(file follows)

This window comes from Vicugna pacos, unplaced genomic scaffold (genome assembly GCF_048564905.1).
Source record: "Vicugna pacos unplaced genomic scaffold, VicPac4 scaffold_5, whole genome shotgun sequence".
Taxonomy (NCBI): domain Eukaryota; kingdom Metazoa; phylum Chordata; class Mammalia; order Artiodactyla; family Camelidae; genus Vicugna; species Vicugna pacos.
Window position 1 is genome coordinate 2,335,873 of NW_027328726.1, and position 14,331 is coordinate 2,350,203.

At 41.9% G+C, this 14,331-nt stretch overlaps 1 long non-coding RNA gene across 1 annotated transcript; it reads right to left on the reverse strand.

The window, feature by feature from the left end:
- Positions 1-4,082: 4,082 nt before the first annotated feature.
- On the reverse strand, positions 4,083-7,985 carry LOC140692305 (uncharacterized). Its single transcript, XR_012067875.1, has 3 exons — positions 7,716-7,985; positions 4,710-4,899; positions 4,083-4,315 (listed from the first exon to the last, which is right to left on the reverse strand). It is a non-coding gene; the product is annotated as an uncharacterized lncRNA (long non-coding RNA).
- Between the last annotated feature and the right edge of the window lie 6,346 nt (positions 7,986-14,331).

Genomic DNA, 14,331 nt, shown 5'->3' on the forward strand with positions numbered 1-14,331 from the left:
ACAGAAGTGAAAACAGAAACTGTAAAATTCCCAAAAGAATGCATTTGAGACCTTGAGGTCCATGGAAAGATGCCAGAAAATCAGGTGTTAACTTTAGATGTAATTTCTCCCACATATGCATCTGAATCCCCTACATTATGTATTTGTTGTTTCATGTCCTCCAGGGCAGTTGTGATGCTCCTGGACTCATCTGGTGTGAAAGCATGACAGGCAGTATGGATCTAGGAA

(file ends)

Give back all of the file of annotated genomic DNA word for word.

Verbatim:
This window comes from Vicugna pacos, unplaced genomic scaffold (genome assembly GCF_048564905.1).
Source record: "Vicugna pacos unplaced genomic scaffold, VicPac4 scaffold_5, whole genome shotgun sequence".
Taxonomy (NCBI): domain Eukaryota; kingdom Metazoa; phylum Chordata; class Mammalia; order Artiodactyla; family Camelidae; genus Vicugna; species Vicugna pacos.
Window position 1 is genome coordinate 2,335,873 of NW_027328726.1, and position 14,331 is coordinate 2,350,203.

At 41.9% G+C, this 14,331-nt stretch overlaps 1 long non-coding RNA gene across 1 annotated transcript; it reads right to left on the reverse strand.

The window, feature by feature from the left end:
- Positions 1-4,082: 4,082 nt before the first annotated feature.
- On the reverse strand, positions 4,083-7,985 carry LOC140692305 (uncharacterized). Its single transcript, XR_012067875.1, has 3 exons — positions 7,716-7,985; positions 4,710-4,899; positions 4,083-4,315 (listed from the first exon to the last, which is right to left on the reverse strand). It is a non-coding gene; the product is annotated as an uncharacterized lncRNA (long non-coding RNA).
- Between the last annotated feature and the right edge of the window lie 6,346 nt (positions 7,986-14,331).

Genomic DNA, 14,331 nt, shown 5'->3' on the forward strand with positions numbered 1-14,331 from the left:
ACAGAAGTGAAAACAGAAACTGTAAAATTCCCAAAAGAATGCATTTGAGACCTTGAGGTCCATGGAAAGATGCCAGAAAATCAGGTGTTAACTTTAGATGTAATTTCTCCCACATATGCATCTGAATCCCCTACATTATGTATTTGTTGTTTCATGTCCTCCAGGGCAGTTGTGATGCTCCTGGACTCATCTGGTGTGAAAGCATGACAGGCAGTATGGATCTAGGAA